Related article:5 Minutes With: Vikas Bansal, Sterling and Wilson Solar
The phrase “energy transition” is used in a variety of ways to refer to a variety of changes that are underway. Sometimes, it refers to the transition from “conventional” generation sources – primarily coal or lignite as it is referred to in Europe – to large scale renewable energy and the consequent changes in system flexibility, reliability and resilience.
Other times, it refers to the connective tissue between the distribution system and the customer, spanning the rise of electric vehicles, the trend towards solar and batteries on households, the increased use of “IoT” devices and appliances (for example, smart lighting that can be controlled via phones, sound systems and other connected home paraphernalia), and most importantly the platforms that will monetise and commercially link these with each other and with the overall system. These two transition points are linked – it will be possible, for example, to keep the lights on in homes using power from electric vehicles, therefore providing flexibility to the system to aid the transition away from coal.
Balancing of theory with reality
Recently, the nature of the rule changes that the AEMC and industry have sought have shifted. During the early years of the regime, most of the changes were operational, designed to ensure that the rules better reflected the realities of the market. This has increasingly given way to those targeted at both aspects of the transition. One of the more interesting recent examples has been the rule change on Marginal Loss Factors (MLFs).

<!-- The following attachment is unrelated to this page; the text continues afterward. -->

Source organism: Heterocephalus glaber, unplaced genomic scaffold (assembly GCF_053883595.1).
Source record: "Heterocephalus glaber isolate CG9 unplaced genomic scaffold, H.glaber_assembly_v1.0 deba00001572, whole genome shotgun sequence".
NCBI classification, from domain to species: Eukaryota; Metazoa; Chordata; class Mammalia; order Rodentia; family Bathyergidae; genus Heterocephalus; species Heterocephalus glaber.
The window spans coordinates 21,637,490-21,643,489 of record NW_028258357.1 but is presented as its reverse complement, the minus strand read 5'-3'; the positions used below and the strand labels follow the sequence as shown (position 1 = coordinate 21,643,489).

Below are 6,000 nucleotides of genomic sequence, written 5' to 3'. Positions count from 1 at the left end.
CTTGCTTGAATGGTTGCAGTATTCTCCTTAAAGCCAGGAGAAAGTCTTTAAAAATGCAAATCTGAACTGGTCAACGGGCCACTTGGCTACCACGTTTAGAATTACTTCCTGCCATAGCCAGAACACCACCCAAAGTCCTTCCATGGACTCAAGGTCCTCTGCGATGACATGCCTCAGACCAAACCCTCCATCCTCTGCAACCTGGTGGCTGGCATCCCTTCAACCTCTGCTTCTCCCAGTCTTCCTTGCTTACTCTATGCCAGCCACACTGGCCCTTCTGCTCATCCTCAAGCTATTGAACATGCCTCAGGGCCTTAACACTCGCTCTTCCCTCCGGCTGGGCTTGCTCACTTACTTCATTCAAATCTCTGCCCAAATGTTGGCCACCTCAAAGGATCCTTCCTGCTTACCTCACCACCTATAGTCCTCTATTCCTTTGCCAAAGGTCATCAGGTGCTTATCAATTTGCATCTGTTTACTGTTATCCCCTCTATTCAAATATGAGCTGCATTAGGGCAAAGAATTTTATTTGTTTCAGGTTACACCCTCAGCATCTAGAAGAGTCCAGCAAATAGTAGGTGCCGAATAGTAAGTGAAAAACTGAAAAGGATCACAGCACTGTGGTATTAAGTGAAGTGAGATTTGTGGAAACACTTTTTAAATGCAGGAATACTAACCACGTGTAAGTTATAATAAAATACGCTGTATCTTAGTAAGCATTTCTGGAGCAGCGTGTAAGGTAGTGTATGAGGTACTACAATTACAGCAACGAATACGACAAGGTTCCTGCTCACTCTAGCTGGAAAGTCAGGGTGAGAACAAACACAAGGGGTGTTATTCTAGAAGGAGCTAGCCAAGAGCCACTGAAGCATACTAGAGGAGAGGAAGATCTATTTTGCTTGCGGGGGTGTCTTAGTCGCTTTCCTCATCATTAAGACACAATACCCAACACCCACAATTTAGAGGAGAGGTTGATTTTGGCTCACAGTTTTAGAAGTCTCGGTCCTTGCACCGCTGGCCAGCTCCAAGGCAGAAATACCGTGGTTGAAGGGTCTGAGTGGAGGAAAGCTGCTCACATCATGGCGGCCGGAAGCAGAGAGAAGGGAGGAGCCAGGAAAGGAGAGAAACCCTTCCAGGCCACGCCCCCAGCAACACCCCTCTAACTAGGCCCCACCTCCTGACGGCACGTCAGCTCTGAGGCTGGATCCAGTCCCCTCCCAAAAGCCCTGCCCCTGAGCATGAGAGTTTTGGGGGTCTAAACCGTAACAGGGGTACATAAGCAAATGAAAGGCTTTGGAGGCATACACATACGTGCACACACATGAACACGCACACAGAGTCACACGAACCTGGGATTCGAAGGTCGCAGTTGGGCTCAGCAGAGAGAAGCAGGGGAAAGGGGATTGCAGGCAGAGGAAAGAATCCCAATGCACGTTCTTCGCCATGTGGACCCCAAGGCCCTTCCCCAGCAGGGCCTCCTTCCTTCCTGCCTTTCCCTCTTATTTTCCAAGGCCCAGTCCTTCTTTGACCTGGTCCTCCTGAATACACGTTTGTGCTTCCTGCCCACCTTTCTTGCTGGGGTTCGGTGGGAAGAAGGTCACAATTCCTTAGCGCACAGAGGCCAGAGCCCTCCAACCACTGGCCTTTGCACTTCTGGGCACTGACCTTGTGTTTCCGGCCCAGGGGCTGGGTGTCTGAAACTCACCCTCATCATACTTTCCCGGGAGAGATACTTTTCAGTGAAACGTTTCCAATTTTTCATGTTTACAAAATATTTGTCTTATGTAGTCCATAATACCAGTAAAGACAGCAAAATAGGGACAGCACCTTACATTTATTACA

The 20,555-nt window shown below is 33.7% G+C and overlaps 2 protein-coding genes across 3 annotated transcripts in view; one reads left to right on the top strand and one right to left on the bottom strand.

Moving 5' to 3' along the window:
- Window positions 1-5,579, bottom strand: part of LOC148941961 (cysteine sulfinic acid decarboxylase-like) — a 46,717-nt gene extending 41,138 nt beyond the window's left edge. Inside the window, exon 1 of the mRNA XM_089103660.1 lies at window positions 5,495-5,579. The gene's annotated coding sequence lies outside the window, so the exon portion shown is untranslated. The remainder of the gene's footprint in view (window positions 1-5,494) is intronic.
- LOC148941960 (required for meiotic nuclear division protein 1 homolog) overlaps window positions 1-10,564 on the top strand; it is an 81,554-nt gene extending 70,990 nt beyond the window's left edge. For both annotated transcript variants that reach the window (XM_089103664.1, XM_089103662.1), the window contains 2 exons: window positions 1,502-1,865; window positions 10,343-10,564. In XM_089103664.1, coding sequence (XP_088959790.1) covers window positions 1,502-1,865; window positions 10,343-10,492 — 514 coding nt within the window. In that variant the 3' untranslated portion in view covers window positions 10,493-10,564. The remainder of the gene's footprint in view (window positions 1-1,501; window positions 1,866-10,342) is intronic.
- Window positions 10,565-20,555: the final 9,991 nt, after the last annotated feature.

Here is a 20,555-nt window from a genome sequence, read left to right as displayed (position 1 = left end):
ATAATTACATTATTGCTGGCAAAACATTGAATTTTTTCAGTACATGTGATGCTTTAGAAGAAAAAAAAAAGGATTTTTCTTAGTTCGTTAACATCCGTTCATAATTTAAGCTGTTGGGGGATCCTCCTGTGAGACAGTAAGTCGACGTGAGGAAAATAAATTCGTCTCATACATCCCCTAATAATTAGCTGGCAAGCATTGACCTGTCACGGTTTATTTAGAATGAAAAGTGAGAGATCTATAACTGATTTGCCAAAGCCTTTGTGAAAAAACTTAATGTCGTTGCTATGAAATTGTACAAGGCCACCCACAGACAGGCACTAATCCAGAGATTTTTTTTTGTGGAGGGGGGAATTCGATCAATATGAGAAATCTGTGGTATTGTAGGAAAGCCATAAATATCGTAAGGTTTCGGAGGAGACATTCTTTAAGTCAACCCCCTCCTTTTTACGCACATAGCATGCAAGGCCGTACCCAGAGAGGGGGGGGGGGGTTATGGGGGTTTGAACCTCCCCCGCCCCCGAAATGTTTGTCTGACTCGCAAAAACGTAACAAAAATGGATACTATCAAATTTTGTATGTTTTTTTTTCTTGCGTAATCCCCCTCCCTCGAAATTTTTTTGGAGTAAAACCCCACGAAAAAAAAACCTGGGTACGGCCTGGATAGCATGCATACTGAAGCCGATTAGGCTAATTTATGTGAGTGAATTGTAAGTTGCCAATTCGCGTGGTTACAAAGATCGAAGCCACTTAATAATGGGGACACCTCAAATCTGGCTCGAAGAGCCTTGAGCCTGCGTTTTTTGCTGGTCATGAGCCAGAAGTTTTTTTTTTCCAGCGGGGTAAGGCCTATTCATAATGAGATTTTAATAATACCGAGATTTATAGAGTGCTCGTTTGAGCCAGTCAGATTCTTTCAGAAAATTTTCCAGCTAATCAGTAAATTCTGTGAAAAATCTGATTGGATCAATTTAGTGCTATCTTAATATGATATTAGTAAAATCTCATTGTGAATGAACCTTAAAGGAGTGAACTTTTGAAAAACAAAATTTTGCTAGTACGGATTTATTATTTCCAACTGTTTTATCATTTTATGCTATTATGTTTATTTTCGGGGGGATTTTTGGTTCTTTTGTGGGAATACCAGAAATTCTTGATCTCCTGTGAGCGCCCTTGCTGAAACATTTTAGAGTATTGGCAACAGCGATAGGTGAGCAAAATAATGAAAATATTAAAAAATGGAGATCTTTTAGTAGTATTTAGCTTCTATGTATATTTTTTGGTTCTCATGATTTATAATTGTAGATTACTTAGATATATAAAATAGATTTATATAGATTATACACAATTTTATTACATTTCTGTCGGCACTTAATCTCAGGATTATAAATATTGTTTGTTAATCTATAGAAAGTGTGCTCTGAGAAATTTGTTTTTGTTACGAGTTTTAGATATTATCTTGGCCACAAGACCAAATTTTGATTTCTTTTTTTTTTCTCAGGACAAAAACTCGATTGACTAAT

MLFs occupy a meta part of the regime. It is neither necessary that the general public know what they are, nor how they operate. They fall under a heading of things that customers just assume industry and Government get right–like a calculation method for allowable safe ingredients in food, or requirements for the design of furniture sold for our living rooms or bedrooms. A year ago, a small and under-detailed rule change submission made its way into the public domain, seeking to replace MLFs with average loss factors (ALFs) after a period of extreme volatility in MLFs, sparking a battle between renewable energy companies and the AEMC which is spilling into the newspapers and forcing public hearings.
MLFs are an adjustment factor applied to the price that generation companies get paid for their output and customers must pay for their consumption. The vast majority of recent new generation investment and expected future investment is by renewable generation companies. If renewable generation companies were apple farmers, MLFs represent the number of apples that fall off the truck as it goes to market. They therefore do two things – they punish farmers that live at the end of congested or bumpy roads; and they send a signal to other farmers not to start farming on the same road.